Belfast Telegraph

'It has ripped the family apart to see Alzheimer's rob us of our lovely mum'

By Lauren Harte

A Co Antrim woman says her family has been ripped apart by her mother's eight-year battle with Alzheimer's.

Kerry Bacon, a mum-of-five from Portrush, has spoken movingly about her beloved mother Harriet Anderson, who was diagnosed eight years ago when she was only 52, as she bids to raise vital funds for research into dementia and services for patients.

Kerry recalled the harrowing moments when she realised something was dreadfully wrong with her mum.

"At first she kept repeating the same story to me over and over again and then she started putting things in strange places like the fabric softener in the fridge," she explained.

"Finally one day she said something about my granny who had been dead for five years.

"When I told her that granny was gone she just broke down in tears and said nobody had told her.

"That's when we really knew things weren't right."

After Harriet was diagnosed, she continued living at home where she was cared for by her husband Martin and their four children.

Three years ago, the family had to make the heartbreaking decision to place Harriet into the care of staff at The Cottage Care Home in Coleraine because of how quickly the Alzheimer's had progressed.

Kerry explained: "Mum didn't remember how to go to the toilet anymore so she would have to be bathed, dressed and cooked for because she just couldn't do anything.

"One day she wandered out of the house and got lost.

"A neighbour rang us to say that she had gone to her old home, my granny's place, which isn't there any more.

"When we finally had to face up to the fact that we could no longer look after her at home it was awful.

"I didn't want her to go into care but I had to think about my dad who was living in the house with her.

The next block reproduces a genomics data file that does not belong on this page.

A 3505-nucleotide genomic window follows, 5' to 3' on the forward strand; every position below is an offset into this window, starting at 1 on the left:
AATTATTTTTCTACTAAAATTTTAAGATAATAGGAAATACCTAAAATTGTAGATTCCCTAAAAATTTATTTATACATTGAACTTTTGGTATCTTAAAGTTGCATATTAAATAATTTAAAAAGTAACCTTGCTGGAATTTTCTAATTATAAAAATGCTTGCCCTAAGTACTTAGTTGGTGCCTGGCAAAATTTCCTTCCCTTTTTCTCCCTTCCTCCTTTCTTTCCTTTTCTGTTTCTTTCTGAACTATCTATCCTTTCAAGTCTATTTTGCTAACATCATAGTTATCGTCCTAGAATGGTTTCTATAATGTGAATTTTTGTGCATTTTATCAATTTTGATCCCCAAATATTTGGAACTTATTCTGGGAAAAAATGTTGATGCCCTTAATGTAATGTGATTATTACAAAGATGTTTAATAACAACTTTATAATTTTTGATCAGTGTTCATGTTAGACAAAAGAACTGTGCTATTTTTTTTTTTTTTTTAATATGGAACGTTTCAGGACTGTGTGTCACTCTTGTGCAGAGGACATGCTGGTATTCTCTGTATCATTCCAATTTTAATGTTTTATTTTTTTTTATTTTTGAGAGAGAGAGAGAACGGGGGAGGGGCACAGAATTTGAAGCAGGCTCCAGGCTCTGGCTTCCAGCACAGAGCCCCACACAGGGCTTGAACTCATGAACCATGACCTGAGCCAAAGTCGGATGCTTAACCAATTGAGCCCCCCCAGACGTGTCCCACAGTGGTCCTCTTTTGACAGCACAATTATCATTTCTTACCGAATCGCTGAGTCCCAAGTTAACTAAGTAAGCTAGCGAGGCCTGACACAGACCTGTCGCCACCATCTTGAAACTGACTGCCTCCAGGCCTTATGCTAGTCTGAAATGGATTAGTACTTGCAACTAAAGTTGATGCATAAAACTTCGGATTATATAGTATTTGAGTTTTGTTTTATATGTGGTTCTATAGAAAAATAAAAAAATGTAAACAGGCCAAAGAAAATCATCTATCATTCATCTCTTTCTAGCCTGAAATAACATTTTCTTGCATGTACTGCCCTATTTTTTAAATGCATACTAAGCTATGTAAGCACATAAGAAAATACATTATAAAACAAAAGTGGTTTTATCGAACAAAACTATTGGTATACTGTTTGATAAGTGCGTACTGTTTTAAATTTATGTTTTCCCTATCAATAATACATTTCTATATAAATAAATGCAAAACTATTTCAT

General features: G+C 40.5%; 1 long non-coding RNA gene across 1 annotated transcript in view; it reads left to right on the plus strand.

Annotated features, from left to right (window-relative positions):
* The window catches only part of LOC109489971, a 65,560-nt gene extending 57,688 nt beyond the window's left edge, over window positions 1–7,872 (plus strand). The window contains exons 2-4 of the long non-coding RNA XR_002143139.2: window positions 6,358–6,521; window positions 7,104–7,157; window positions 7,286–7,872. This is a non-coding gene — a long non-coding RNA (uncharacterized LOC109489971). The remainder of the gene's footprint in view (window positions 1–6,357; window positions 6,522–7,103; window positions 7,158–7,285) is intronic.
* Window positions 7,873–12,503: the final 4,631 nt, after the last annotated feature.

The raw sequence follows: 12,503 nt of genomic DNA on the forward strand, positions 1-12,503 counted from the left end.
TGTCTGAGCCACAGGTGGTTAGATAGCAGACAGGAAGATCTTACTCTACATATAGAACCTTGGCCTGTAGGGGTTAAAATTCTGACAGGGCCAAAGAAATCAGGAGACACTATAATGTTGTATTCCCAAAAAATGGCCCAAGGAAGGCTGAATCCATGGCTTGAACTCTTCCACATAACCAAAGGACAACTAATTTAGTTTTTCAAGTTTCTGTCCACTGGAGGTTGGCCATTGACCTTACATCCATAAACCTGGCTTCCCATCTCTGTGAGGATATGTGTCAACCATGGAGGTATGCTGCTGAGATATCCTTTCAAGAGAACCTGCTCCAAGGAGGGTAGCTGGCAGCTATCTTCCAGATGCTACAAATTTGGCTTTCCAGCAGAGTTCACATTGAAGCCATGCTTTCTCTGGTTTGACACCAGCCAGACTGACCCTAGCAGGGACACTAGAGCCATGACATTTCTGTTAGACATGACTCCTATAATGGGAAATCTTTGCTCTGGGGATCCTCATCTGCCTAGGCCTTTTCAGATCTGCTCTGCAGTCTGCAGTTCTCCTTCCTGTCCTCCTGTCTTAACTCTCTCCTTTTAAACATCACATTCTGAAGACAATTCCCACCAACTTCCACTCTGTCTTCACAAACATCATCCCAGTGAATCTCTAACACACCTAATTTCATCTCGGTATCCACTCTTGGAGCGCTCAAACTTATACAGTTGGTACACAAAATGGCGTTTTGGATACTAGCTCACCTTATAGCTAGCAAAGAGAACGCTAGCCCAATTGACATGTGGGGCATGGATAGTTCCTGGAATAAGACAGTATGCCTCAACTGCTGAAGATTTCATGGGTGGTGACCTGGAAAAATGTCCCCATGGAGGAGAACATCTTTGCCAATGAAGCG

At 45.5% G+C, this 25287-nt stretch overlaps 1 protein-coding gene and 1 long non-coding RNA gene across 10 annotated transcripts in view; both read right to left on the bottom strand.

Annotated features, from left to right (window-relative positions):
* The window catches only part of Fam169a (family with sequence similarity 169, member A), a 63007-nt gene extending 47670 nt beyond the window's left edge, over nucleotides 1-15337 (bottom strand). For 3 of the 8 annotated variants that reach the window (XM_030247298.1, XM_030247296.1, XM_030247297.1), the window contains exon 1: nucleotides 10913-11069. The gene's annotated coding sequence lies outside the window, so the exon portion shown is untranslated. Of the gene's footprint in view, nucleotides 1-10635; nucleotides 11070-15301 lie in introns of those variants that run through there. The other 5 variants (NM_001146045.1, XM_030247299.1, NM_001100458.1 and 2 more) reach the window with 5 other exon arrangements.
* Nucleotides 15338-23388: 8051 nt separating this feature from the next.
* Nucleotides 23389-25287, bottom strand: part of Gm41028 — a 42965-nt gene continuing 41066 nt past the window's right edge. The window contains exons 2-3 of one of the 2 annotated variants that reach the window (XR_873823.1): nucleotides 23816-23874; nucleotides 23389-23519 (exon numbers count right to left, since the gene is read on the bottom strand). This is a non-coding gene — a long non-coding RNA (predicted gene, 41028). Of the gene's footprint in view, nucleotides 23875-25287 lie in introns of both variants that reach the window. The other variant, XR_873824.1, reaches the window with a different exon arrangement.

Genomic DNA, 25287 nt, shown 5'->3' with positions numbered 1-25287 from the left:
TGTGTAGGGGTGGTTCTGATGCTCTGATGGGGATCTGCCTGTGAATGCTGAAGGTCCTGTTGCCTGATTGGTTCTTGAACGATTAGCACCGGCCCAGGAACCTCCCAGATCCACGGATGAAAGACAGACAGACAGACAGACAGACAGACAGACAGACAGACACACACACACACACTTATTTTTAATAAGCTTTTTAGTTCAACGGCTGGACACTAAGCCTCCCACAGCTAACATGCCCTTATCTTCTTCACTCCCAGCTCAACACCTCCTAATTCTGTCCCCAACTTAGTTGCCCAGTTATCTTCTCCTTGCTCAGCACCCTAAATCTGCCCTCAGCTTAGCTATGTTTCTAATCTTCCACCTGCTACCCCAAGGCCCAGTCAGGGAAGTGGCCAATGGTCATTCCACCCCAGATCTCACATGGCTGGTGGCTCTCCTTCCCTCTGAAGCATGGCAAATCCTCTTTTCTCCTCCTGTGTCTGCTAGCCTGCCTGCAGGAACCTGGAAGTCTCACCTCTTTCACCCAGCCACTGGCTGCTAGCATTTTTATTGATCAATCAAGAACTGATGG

"He was the one there through the night when she didn't understand that it was time to go to sleep."

Harriet is now in a wheelchair following a hip replacement operation, which has reduced her mobility.

Kerry says that while she can still hold her mum's hand when she goes to visit her in the care home, she misses the person Harriet used to be.

"She loved her country music and rock 'n' roll and was well-known as the best jiver in Portrush, as well as George Best's biggest fan," she added.

"Mum also beat cancer three times when she was in her 40s and now, aged 60, to see her like this is just so unfair and proves that Alzheimer's doesn't just affect the elderly.

"It has ripped our family apart watching our lovely, bubbly mum decline from the fun loving person she was.

"She speaks only sometimes now but it's only the odd word we can make out as it's all mumble-jumble.

"This has really tested us as a family and there have been days when I have seen my dad cry his eyes out.

"He misses the wife he used to know and wants her back. They have been together since they were teenagers."

Kerry says the days when her mum doesn't recognise her family are the worst.

"It's extremely hard to stay strong when she doesn't know us but we have to try," she added.

Kerry is calling on people to unite against dementia at a Memory Walk she has organised in aid of Alzheimer's Society.

She has set up a Just Giving page and is encouraging people to get behind her event, which takes place in Coleraine on Sunday, September 23.

"My heart goes out to each and everyone else who is on this journey but hopefully together we can help raise awareness and funds to find a cure," she said.

Belfast Telegraph

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